Sometimes I am given scraps, or even a partially finished quilt, that just isn’t my style. But, it is an opportunity.
It pushes my creativity, design skills and problem solving abilities. It makes me a beginner again. It makes me learn.
Sometimes a not-my-style quilt is just what I need.
ps–Judy asks a good question: What was I actually given? AGAIN, I didn’t take a picture of the starting point. But, there were a few pinwheels finished, with a dark purple strip sewn to one side. There were several sets of squares (light purple and background) sewn together all the way around, ready to cut on the diagonal, trim and sew together into pinwheels. There was extra yardage of both purple fabrics. And a few odds and ends of both colors.
It isn’t my usual style, but I do like it.
Small (32″ x 32″) and sweet.
The back isn’t my very favorite, but it did use fabric that I had on hand.
And finished! Another warm baby in the world.
That pile of scraps has become two baby quilts.
They are about 35″ x 37″. And it is fun to see them side by side.
They still need quilting, but soon…
Is this something you would like a tutorial for?
Hard to believe Finja Sofia is already two months old.
It does a quilter’s heart good to see a quilt used and loved.
Next, arrange the 2-1/2″ x 4-1/2″ rectangles (or groups of rectangles) into sets of 15. This will create a larger strip 4-1/2″ x 30-1/2″.
Then stitch them together.
Only a few steps to go.
Using all possible previously sewn seams makes a difference. Each of those seams feels like a gift from another quilter. Quilts like this stitch us together as much as we stitch them together.
One of the fun things about Adoptable Quilts (a collection of leftovers, orphan blocks, and coordinating scraps) is that it probably isn’t something you would have done in the first place.
They are also low cost emotionally and financially. I like to look at them as a puzzle or challenge…There IS a quilt in here SOMEWHERE!
This is a lot of light pastels. Not my usual color run. But there is potential.
Successful adoptions generally find or make a common denominator: color, size, pattern, something.
This time there are a lot of 2-1/2″ strips (some sewn into sets and some loose), some 5″ charm squares, and a little miscellaneous scrap. So, I was looking for multiples of 4″ finished….
Using the strip sets and charm squares/scraps, I created this 8″ block.
Random-ish layout and ta-dah! A baby quilt. The finished top is a little smaller than I generally like, but I was out of pieces. 32″ square.
And, it was FUN!
ps–The leftover pieces are being cut into pieces for Welcome Home blocks or 1-1/2″ squares for my current leader-ender project. Not much goes to waste. Or back into inventory.
This quilt started as test blocks for an idea to make a quilt for one of my grandsons, age 4 at the time.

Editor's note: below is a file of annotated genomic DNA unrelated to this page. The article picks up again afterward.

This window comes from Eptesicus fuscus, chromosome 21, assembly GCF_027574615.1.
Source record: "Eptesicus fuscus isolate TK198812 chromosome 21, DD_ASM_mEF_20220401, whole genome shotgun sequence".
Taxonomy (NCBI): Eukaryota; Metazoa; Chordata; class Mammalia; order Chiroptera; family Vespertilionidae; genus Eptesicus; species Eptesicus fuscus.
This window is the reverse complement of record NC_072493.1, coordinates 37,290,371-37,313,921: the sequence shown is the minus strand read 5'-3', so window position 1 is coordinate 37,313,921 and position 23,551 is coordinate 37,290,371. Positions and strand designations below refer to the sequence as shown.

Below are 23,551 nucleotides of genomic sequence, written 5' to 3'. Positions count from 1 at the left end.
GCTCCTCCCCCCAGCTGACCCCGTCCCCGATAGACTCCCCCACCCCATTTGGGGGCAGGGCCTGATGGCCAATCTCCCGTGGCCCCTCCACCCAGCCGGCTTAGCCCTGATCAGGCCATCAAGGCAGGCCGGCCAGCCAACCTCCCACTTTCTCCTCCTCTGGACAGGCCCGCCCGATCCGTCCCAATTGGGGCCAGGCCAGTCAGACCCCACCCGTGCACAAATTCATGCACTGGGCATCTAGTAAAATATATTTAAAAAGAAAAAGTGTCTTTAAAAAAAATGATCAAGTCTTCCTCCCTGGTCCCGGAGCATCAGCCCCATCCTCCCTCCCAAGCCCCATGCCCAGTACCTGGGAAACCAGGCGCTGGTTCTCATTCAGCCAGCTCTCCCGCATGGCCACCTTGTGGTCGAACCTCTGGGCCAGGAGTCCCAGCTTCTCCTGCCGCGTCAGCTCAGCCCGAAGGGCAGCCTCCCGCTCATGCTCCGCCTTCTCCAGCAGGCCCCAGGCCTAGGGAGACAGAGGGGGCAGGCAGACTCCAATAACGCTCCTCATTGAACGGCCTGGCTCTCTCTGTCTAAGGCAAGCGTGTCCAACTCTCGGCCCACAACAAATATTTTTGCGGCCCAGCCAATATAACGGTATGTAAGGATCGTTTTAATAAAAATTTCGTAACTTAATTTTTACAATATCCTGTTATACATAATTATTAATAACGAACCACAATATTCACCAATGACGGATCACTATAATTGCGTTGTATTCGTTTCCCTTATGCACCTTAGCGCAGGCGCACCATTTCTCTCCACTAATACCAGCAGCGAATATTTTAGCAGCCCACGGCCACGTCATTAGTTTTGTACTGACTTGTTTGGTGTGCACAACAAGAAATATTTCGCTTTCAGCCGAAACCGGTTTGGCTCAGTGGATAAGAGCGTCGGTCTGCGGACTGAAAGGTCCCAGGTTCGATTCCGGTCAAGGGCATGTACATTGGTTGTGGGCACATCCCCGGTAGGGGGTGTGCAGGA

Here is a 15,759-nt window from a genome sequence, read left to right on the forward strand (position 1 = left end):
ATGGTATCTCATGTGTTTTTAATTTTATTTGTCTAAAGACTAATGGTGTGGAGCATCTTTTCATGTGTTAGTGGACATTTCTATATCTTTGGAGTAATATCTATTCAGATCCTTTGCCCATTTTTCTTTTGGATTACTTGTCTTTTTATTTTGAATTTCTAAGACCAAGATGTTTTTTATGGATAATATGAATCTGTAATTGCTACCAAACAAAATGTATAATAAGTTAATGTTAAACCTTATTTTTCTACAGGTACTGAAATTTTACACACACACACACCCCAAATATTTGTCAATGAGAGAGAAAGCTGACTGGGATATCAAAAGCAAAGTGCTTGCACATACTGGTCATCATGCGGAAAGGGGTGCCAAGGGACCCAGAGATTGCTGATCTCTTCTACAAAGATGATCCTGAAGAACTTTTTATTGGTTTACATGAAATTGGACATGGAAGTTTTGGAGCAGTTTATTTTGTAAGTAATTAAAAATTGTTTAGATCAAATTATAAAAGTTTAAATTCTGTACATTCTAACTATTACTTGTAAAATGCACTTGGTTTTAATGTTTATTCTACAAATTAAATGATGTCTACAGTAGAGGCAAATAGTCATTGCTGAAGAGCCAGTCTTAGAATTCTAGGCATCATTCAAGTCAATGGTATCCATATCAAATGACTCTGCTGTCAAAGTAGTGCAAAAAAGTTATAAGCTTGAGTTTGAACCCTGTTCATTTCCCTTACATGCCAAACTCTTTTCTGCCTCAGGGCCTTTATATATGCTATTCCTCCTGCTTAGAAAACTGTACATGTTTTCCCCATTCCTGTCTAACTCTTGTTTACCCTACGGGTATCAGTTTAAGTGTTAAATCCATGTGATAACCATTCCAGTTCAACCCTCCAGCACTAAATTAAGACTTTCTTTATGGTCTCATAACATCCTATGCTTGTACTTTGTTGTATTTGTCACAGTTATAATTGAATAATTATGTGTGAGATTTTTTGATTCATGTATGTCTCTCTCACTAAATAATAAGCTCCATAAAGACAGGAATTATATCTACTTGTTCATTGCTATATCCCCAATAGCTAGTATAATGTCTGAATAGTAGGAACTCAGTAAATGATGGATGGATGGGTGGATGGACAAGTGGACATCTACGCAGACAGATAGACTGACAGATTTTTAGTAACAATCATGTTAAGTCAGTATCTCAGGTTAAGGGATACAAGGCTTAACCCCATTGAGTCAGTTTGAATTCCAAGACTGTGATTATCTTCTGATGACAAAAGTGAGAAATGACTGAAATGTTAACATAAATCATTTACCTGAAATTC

It was quickly determined that I didn’t want to make more than 300 fiddly blocks for a child’s quilt. He should be able to build a fort, or wrap a cat, or race around with a long cape…you know, child things.
But I did have cute blocks. A few more were added and it turned into this baby quilt, which has been languishing for about a year waiting for quilting and binding.
Now it is done and put into the to-be-gifted pile waiting for the perfect baby to come along.
Sparkle Jane (daughter) finished the quilt for her friend’s baby, due the end of the summer.
Scrappy Happy with bees, flowers and sweet touches of pink.
With a minky back.
A true gift of love.
Sparkle Jane (Daughter) has reached that age where friends are getting married and having babies. Her friend of many years is due this fall and Sparkle Jane wanted to make her a wonderful and unique quilt.
Here it is!
The bee blocks are her own design. The sunflower is adapted from a picture. And the squares, of course, are scrappy goodness.
It will be quilted soon and ready to go when the baby arrives. Minky is planned for the back. Any suggestions for quilting?
When a single block is 28″, it is easy to turn it into a baby quilt, wall hanging or table topper.
BIG BLOCK BABY
Finished size: 36-1/2″ x 36-1/2″
ONE Size Large (based on 2-1/2″ squares) Star Kissed Block. It will measure 28-1/2″. You can find all directions HERE.
64 2-1/2″ scrappy squares
1/4 yard background fabric (NOTE: I matched the background to the star block itself, but it is OK to use a scrappy background as long as it is very similar value. Otherwise, the star won’t shine as bright)
1-1/8 yard backing fabric
binding (NOTE that I matched the star points. Not necessary, but I think is helps the quilt “work.”)
You may already have the 2-1/2″ squares. Cut from your scraps. Use mini charms, or 5″ charms cut into quarters. Leftover jelly roll pieces are good, too. Just get a good pile.
From background fabric you will need:
2 1-1/2″ x 28-1/2″
2 1-1/2″ x 30-1/2″
2 1-1/2″ x 35-1/2″
2 1-1/2″ x 36-1/2″
I thought I took pictures as I built this, but, if I did, I can’t find them. So, this is really more just directions rather than a tutorial.
- Attach the 1-1/2″ x 28-1/2″ strips to the sides of the block.
- Attach the 1-1/2″ x 30-1/2″ strips to the top and bottom of the block.
- Sew 2-1/2″ squares together to form strips. You need two strips of 15 squares each and two strips of 17 squares each.
- Attach the 15 square strips to the sides of the block.
- Attach the 17 square strops to the top and bottom of the block.
- Attach the 1-1/2″ x 35-1/2″ strips to the sides of the block.
- Attach the 1-1/2″ x 36-1/2″ strips to the top and bottom of the block.
- Ta-dah! You have a top.
- Sandwich backing, batting and top together and quilt. I used a panto called Billowy.
- Bind. NOTE: As mentioned above, a binding that matches the star points is a nice frame and ties the quilt together.
BIG BLOCK BABY Gallery
Claire created this beautiful version using soft colors and some wonderful custom quilting.
Your beautiful creation HERE…